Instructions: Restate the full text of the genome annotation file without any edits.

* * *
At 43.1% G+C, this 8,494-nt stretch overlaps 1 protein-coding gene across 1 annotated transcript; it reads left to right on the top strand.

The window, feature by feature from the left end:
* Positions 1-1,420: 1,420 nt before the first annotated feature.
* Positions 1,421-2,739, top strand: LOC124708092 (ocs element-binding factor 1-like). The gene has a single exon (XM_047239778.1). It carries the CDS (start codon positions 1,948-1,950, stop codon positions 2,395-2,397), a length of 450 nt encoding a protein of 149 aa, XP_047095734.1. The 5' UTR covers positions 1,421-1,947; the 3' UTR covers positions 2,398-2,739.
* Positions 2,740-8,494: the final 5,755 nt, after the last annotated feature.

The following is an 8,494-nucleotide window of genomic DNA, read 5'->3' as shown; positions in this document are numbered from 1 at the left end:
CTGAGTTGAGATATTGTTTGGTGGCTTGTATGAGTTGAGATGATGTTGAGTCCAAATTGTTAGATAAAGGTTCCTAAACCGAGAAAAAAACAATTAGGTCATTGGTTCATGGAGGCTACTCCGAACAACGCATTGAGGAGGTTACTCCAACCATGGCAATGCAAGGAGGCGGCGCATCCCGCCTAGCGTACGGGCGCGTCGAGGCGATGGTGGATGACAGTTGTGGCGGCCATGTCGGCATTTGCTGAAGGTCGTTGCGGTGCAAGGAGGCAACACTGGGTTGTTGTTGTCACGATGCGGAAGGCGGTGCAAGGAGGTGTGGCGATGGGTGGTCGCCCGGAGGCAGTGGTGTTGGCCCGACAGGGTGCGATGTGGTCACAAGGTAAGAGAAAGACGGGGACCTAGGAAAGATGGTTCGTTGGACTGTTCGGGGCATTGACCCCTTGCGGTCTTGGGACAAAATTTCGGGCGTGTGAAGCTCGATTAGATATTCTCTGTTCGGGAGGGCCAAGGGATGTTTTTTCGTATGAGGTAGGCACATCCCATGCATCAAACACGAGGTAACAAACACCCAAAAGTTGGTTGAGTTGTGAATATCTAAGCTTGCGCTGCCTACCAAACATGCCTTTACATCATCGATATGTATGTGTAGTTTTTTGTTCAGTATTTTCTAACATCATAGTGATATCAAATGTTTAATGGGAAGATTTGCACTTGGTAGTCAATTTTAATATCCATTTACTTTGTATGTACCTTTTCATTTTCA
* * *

At 43.1% G+C, this 8,494-nt stretch overlaps 1 protein-coding gene across 1 annotated transcript; it reads left to right on the top strand.

The window, feature by feature from the left end:
* Positions 1-1,420: 1,420 nt before the first annotated feature.
* Positions 1,421-2,739, top strand: LOC124708092 (ocs element-binding factor 1-like). The gene has a single exon (XM_047239778.1). It carries the CDS (start codon positions 1,948-1,950, stop codon positions 2,395-2,397), a length of 450 nt encoding a protein of 149 aa, XP_047095734.1. The 5' UTR covers positions 1,421-1,947; the 3' UTR covers positions 2,398-2,739.
* Positions 2,740-8,494: the final 5,755 nt, after the last annotated feature.

The following is an 8,494-nucleotide window of genomic DNA, read 5'->3' as shown; positions in this document are numbered from 1 at the left end:
CTGAGTTGAGATATTGTTTGGTGGCTTGTATGAGTTGAGATGATGTTGAGTCCAAATTGTTAGATAAAGGTTCCTAAACCGAGAAAAAAACAATTAGGTCATTGGTTCATGGAGGCTACTCCGAACAACGCATTGAGGAGGTTACTCCAACCATGGCAATGCAAGGAGGCGGCGCATCCCGCCTAGCGTACGGGCGCGTCGAGGCGATGGTGGATGACAGTTGTGGCGGCCATGTCGGCATTTGCTGAAGGTCGTTGCGGTGCAAGGAGGCAACACTGGGTTGTTGTTGTCACGATGCGGAAGGCGGTGCAAGGAGGTGTGGCGATGGGTGGTCGCCCGGAGGCAGTGGTGTTGGCCCGACAGGGTGCGATGTGGTCACAAGGTAAGAGAAAGACGGGGACCTAGGAAAGATGGTTCGTTGGACTGTTCGGGGCATTGACCCCTTGCGGTCTTGGGACAAAATTTCGGGCGTGTGAAGCTCGATTAGATATTCTCTGTTCGGGAGGGCCAAGGGATGTTTTTTCGTATGAGGTAGGCACATCCCATGCATCAAACACGAGGTAACAAACACCCAAAAGTTGGTTGAGTTGTGAATATCTAAGCTTGCGCTGCCTACCAAACATGCCTTTACATCATCGATATGTATGTGTAGTTTTTTGTTCAGTATTTTCTAACATCATAGTGATATCAAATGTTTAATGGGAAGATTTGCACTTGGTAGTCAATTTTAATATCCATTTACTTTGTATGTACCTTTTCATTTTCA